On the evidence of the three seminars conducted by the present IUSSP Committee on Reproductive Health, it appears that the IUSSP's recent work in the area of reproductive health has not capitalized particularly strongly on the contributions that demographers could make to this area of investigation. The first meeting focused with particular energy on issues of directly gynaecological and obstetric concern, specifically on maternal mortality and maternal morbidity (the 1996 Philippines seminar) and demonstrated, uncontroversially, how elusive are sound measures of obstetric morbidity. The other two meetings addressed cultural perspectives (the 1997 South African seminar) and gender perspectives (the 1998 Brazilian seminar), and thus focused more intently on issues of advocacy, of reproductive rights, and of approaches to the investigation of reproductive-health problems -- most obviously, an anthropological approach -- than on factors of substantive importance to reproductive health itself. Important work remains to be done not so much by focusing on particular research paradigms or ethical positions but by exploiting demography's methodologies and its considerable store of practical knowledge and experience, possibly drawing on other methodologies and paradigms as appropriate. Important gains are likely to flow from collaboration between committees.

Research Issues

Each of the topics listed earlier requires empirical demographic investigation, preferably in combination with one another. Are there countries or regions in which contraceptive prevalence is high but so are the incidences of failures and side effects? What are the effects on induced abortion? What are the effects on women's health?

There is a need for a concentrated programme of analysis of what can be gleaned from DHS surveys, with particular attention paid to countries that have had repeated surveys, in order to track trends in prevalence of use and, if possible, in the incidence of failures and side effects. Are there countries or regions where the contraceptive method-mix is inappropriate for its level of STDs and HIV/AIDS?

Almost all of our prevalence estimates of STDs and HIV/AIDS are based on special sub-populations (pregnant women, attenders at clinics of various kinds, prostitutes, army recruits). Is it possible to extrapolate, by means of mathematics or microsimulation or a combination, from such estimates (antenatal clinic attenders might seem the best bet) to the population at large? There is a clear link here with the work of the new Emerging Health Threats Committee.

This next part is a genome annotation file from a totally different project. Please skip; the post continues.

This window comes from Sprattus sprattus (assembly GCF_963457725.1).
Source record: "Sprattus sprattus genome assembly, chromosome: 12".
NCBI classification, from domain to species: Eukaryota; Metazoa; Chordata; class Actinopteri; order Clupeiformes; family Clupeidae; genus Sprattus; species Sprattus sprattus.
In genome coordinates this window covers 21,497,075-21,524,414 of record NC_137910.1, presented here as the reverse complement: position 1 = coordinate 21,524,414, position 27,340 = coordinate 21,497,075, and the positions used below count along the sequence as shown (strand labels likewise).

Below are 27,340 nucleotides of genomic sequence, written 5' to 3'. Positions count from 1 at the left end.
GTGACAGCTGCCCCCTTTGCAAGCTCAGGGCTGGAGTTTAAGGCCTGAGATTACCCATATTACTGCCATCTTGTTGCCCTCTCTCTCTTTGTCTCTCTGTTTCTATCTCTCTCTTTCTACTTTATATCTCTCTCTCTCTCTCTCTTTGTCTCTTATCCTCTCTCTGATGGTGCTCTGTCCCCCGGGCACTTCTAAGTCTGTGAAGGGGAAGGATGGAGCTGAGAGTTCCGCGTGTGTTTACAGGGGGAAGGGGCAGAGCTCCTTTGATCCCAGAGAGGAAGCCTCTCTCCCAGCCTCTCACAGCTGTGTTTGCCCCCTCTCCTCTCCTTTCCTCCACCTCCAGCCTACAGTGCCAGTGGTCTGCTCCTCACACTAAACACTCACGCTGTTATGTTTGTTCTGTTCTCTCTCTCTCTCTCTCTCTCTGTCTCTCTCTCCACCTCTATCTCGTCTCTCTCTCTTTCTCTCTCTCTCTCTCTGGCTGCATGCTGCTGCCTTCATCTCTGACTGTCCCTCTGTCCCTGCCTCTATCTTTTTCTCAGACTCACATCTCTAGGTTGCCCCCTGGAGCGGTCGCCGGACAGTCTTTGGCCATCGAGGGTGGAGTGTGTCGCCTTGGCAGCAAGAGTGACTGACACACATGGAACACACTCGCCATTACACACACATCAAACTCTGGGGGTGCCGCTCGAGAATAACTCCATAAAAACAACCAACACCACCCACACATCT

Eastern Europe has long suffered a crisis of unavailability of modern contraception and of reliance on induced abortion. The financial and political turmoil of the 1990s has exacerbated this situation, and in addition STDs are now on the rise. What can we learn from, for example, the surveys now being conducted and analysed by the CDC? What interventions are feasible? (Link with Emerging Health Threats Committee.)

If there is a new programme of work on Forced Migration, a Reproductive Health Committee could have a role to play in terms of promoting its work on STDs (and possibly HIV/AIDS), induced abortion, and contraception.

Induced abortion remains an important option even when efficient (but still imperfect) modern contraception is available. What is the role of modern medical abortion in developing countries, now and in the future?

What is the role of emergency contraception in developing countries, now and in the future?

A Programme of Work

Without a Reproductive Health Committee, the concerted analytic effort outlined above will not be pursued. Other committees may pay attention to issues related to reproductive health, but only insofar as there is an overlap with their own primary concerns. Moreover, two committees with potentially strong ties to reproductive health, the Fertility and Family Planning Committee and the AIDS Committee, are shortly to be disbanded.

A four-year programme should not only follow its own specific research agenda but should liaise closely with other committees with overlapping concerns, most obviously the Emerging Health Threats Committee. Another possible collaborator is the Forced Migration Working Group. One might envisage stand-alone seminars, as well as joint ones.